The consequence is minimal time spent swim training. As noted in Part 1, and in his assessment of the importance of the swim to the final results at Kona in the Ironman World Championships, “Myth of triathlon swimming: the cost of the Kona swim” there is a very strong correlation between those triathlete who end up on the podium, and top 10, and their background in swimming (or not!)
The training mistake of many
Most triathletes swim sessions (typically 1-2 per week) look something like:
- plodding through straight swim sets of race distance with dropped legs and poor arm movements, with no additional buoyancy because they think (have been convinced) that using them will make them reliant on it;
- broken up into drills that “focus” on body position by kicking and using fins, because this is what youth / elite competitive swimmers do and it works for them
Neither of these approaches are conducive to becoming a better swimmer, and especially not for triathlon, as an ADULT. Working the arms with a pull buoy makes the arms stronger, more effective at generating propulsion and keeps the shoulders healthy (because the legs are lifted and not placing strain on the joints). When the arms are more effective it teaches the body to develop a minimal and rhythmical kick, or almost no kick!
The focus on the PUSH – the ONLY propulsive part of the arm stroke – minimises the need for leg kick which is good, because the triathlete wants to cycle and run afterwards!
Remember that kicking is propulsive – BUT will only contribute a very small amount and it comes at a very high energy cost. Ok if you are a pool-based swimmer, doing short distance, not for a triathlete.
Athlete (and coach!) development
Over the years we have been through the official coaching syllabuses (BTF, ASA, etc) and have then branched out to other coaching providers (Swim Smooth and notably with Brett Sutton – Trisutto). This has enabled us to see and apply different approaches and see much improved triathlete performance.
Each of our coaching development steps have influenced how we arrived at the approach we now use – having taken the best aspects from the different approaches we have exposed ourselves to.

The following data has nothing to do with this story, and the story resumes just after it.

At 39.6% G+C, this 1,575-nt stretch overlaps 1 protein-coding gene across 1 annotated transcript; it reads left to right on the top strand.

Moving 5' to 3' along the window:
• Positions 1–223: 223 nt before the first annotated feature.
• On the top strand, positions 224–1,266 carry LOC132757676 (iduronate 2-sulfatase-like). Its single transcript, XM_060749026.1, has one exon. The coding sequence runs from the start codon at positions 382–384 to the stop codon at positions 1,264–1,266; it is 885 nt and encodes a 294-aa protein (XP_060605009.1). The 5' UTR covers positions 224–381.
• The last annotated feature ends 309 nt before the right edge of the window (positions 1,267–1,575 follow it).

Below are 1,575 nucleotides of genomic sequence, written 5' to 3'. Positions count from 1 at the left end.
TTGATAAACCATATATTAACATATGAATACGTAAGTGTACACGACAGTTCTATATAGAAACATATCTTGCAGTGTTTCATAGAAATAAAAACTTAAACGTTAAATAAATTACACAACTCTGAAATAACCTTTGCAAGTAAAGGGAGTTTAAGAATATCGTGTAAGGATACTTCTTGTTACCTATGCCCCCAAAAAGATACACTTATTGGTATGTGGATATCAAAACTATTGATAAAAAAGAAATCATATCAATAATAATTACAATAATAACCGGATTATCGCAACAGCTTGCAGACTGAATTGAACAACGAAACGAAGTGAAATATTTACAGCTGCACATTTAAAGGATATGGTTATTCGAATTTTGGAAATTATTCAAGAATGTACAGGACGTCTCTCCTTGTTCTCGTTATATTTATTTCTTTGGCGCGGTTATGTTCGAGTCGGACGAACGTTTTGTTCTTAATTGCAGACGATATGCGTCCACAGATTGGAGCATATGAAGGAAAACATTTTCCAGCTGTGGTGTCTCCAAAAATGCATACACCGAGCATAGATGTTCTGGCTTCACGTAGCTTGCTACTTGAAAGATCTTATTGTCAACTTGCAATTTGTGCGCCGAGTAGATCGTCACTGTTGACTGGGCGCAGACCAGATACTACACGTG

What we have also learned is that MANY coaching approaches are ineffective and so, no longer a part of our method. These, unfortunately, are the mainstream approaches that include a lot of the swimmer technique and drill work that are simply is not effective and waste time as discussed above.
There are a few athletes we coach that we have been coaching through the various stages of our development. We have seen the difference in their performance, their enjoyment and their HEALTH. On average, these long-term, long-distance athletes have taken 14 minutes off their swim splits and 65minutes off their overall Ironman times!
All because we STOPPED treating them like (children) swimmers and treated them like strong adults (using buoyancy, no leg work and no drills).
Faster and more efficient ADULT swimmers are faster triathletes!
We fully acknowledge the concerns that too many triathletes fear the swim if it means not wearing a wetsuit, but firmly believe that this is because their approach to training is wrong.
Recapping the above, the approach we see is that triathletes:
- Don’t do enough swim training – a minimum of 3 sessions per week is essential, 4 or 5 is much better (30min at a time if needed)
- Do the wrong type of training – too much focus on technique (that they will never attain but tradition says they should, and coaches believe they must, if for no other reason than they “should”); stop thinking technique, stop doing technique and focus on simple movements
- Do very little, or no, swim strength training; strength must become a key component of all swim sessions
Essentially, triathletes are conned by the mainstream coaching systems and media into believing that they should be swimming like a swimmer – and they just can’t!
Buoyancy TOOLs do help, but only when used properly (much the same many other kit, gadgets, such as a power meter, etc).